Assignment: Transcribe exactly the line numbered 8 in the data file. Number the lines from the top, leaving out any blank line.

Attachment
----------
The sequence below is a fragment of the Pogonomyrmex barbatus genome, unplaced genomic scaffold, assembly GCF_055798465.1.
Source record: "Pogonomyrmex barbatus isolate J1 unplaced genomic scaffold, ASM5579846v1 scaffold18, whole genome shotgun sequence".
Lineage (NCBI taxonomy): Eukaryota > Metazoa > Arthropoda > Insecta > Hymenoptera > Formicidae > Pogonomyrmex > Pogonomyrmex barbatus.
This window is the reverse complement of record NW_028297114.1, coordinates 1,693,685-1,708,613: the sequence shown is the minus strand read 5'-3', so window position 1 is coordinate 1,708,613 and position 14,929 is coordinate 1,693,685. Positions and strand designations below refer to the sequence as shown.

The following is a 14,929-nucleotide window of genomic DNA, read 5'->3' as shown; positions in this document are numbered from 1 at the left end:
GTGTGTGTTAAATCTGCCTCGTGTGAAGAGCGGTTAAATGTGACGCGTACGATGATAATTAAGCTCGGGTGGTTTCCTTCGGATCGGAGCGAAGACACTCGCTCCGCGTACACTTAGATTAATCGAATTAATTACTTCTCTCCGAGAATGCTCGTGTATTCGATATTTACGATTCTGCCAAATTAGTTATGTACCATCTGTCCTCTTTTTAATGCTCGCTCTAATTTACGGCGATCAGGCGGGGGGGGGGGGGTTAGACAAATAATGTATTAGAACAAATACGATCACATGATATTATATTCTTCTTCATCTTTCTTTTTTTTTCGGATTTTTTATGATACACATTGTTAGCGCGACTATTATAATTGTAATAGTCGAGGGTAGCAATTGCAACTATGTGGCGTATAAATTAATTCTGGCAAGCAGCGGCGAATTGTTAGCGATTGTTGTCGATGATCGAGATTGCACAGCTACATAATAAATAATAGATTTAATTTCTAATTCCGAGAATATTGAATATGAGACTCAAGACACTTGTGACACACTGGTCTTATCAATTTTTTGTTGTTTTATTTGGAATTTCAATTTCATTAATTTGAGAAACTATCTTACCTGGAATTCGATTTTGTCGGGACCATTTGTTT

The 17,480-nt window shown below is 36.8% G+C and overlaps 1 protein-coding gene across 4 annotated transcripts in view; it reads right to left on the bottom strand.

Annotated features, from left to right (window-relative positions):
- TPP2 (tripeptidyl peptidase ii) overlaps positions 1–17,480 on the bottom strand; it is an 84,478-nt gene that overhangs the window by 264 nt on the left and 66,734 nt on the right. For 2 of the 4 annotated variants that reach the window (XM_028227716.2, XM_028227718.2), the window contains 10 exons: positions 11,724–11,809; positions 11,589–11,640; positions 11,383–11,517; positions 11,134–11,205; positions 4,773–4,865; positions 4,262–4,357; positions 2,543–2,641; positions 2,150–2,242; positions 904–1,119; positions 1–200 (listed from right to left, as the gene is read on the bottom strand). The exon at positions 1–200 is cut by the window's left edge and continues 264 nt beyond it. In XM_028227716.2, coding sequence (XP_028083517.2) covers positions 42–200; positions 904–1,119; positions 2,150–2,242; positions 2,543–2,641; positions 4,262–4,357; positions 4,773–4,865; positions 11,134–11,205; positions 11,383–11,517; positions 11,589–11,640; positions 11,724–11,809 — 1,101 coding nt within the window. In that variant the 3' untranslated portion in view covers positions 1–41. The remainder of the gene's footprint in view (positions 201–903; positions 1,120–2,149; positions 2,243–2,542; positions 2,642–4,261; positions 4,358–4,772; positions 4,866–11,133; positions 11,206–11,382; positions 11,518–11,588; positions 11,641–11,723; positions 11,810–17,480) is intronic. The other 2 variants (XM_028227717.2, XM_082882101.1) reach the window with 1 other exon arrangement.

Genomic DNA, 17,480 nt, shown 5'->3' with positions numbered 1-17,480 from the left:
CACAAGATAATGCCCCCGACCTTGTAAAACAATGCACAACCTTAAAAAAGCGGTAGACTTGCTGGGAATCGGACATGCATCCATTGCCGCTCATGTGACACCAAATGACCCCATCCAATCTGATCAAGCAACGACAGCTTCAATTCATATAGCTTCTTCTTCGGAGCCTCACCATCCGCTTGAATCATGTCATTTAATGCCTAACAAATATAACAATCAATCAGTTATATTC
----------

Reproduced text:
Annotated features, from left to right (window-relative positions):